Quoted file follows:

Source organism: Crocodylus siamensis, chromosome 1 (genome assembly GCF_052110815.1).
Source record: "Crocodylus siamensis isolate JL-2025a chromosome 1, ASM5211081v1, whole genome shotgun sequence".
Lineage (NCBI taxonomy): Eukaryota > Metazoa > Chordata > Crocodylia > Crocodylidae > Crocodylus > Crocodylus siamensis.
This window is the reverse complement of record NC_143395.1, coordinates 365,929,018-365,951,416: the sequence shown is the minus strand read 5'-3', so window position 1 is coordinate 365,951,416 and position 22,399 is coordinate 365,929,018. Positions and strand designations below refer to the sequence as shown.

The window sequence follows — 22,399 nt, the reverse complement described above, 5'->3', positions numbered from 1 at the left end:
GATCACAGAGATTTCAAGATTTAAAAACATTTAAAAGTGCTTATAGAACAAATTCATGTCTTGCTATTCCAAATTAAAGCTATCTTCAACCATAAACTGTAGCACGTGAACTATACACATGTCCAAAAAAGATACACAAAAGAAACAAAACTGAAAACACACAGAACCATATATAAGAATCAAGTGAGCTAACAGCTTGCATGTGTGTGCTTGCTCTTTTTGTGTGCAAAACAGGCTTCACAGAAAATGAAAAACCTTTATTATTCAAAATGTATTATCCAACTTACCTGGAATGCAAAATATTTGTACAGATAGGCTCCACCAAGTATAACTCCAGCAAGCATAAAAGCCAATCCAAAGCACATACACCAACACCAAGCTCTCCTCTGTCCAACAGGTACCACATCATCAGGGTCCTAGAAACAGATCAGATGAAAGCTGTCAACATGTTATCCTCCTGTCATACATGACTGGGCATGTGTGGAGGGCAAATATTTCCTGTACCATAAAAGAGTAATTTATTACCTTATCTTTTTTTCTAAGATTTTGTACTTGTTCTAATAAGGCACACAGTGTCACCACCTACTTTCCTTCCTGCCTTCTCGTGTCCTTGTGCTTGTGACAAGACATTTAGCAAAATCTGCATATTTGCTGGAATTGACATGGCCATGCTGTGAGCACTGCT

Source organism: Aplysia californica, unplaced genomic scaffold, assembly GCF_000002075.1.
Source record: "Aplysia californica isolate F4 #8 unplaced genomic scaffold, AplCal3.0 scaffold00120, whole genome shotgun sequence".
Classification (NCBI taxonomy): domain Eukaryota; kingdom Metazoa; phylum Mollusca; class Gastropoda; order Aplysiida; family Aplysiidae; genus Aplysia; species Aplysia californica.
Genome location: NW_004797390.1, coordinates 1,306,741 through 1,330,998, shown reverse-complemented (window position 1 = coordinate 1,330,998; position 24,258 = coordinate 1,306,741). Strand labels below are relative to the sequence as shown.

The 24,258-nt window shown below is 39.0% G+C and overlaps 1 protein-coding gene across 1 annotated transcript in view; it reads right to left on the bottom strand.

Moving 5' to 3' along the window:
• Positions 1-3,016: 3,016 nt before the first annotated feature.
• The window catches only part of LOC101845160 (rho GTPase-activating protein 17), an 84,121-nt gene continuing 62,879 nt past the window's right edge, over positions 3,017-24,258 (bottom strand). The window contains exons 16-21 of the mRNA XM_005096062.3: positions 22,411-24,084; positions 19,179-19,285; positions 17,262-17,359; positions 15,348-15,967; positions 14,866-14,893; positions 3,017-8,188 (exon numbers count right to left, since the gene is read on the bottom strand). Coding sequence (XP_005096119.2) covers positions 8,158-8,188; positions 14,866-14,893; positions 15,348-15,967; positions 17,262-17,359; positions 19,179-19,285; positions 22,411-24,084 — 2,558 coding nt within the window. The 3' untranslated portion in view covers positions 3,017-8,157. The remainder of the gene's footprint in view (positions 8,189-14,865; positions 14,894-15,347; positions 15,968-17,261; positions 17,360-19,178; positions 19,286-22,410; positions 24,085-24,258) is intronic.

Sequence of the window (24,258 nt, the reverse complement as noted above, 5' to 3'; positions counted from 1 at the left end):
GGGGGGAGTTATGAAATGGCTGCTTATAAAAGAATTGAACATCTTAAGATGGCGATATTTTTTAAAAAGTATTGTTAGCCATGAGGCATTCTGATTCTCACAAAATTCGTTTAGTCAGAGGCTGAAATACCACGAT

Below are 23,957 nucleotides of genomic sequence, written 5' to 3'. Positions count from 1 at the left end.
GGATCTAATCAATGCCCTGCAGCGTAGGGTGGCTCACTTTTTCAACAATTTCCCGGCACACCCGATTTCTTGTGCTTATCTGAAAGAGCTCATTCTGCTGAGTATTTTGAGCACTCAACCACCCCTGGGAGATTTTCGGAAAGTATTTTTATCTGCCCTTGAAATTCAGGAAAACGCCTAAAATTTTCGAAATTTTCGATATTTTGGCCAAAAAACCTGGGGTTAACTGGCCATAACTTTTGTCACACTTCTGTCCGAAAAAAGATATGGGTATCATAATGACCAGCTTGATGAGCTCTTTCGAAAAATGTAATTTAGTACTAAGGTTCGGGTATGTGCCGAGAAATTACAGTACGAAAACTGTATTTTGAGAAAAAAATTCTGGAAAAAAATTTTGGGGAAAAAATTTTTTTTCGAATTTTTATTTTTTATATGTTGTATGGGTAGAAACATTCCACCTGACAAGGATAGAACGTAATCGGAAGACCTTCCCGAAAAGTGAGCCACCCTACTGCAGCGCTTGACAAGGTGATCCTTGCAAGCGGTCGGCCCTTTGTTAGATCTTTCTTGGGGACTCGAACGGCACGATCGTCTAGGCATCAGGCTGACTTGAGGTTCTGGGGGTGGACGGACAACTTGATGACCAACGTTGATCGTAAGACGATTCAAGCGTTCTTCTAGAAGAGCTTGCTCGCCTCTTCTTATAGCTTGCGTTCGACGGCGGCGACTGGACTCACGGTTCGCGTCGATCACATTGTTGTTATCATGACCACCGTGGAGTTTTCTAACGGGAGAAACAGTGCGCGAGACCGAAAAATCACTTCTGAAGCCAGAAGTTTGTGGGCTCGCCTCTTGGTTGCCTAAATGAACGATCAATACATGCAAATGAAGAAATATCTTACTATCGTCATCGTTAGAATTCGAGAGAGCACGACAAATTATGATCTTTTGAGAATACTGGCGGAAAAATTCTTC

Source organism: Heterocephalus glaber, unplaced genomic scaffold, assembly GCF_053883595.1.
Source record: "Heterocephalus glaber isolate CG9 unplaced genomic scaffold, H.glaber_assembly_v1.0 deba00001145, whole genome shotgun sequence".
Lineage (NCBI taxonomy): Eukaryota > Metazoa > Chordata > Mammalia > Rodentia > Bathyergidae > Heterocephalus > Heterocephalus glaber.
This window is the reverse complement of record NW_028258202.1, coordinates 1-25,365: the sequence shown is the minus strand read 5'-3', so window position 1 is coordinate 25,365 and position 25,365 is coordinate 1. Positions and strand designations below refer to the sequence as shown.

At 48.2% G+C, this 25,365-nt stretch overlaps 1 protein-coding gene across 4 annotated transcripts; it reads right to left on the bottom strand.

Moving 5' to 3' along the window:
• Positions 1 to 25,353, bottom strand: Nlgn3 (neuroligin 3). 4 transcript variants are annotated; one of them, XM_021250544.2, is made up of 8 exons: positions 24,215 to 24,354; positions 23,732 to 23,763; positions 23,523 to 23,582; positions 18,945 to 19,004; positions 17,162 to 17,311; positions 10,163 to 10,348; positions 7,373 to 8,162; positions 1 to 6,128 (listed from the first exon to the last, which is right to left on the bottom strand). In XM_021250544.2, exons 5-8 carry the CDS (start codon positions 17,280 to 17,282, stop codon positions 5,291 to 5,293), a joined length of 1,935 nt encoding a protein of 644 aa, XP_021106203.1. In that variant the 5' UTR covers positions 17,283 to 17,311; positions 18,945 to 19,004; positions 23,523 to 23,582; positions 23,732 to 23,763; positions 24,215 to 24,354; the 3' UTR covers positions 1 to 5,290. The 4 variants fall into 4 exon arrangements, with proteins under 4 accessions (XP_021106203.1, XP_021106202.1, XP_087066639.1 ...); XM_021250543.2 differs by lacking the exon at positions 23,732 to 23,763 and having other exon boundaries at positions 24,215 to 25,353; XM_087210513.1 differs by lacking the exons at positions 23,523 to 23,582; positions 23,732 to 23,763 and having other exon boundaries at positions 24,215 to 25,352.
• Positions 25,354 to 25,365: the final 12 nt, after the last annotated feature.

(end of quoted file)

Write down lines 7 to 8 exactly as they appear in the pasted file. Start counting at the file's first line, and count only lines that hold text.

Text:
Source organism: Aplysia californica, unplaced genomic scaffold, assembly GCF_000002075.1.
Source record: "Aplysia californica isolate F4 #8 unplaced genomic scaffold, AplCal3.0 scaffold00120, whole genome shotgun sequence".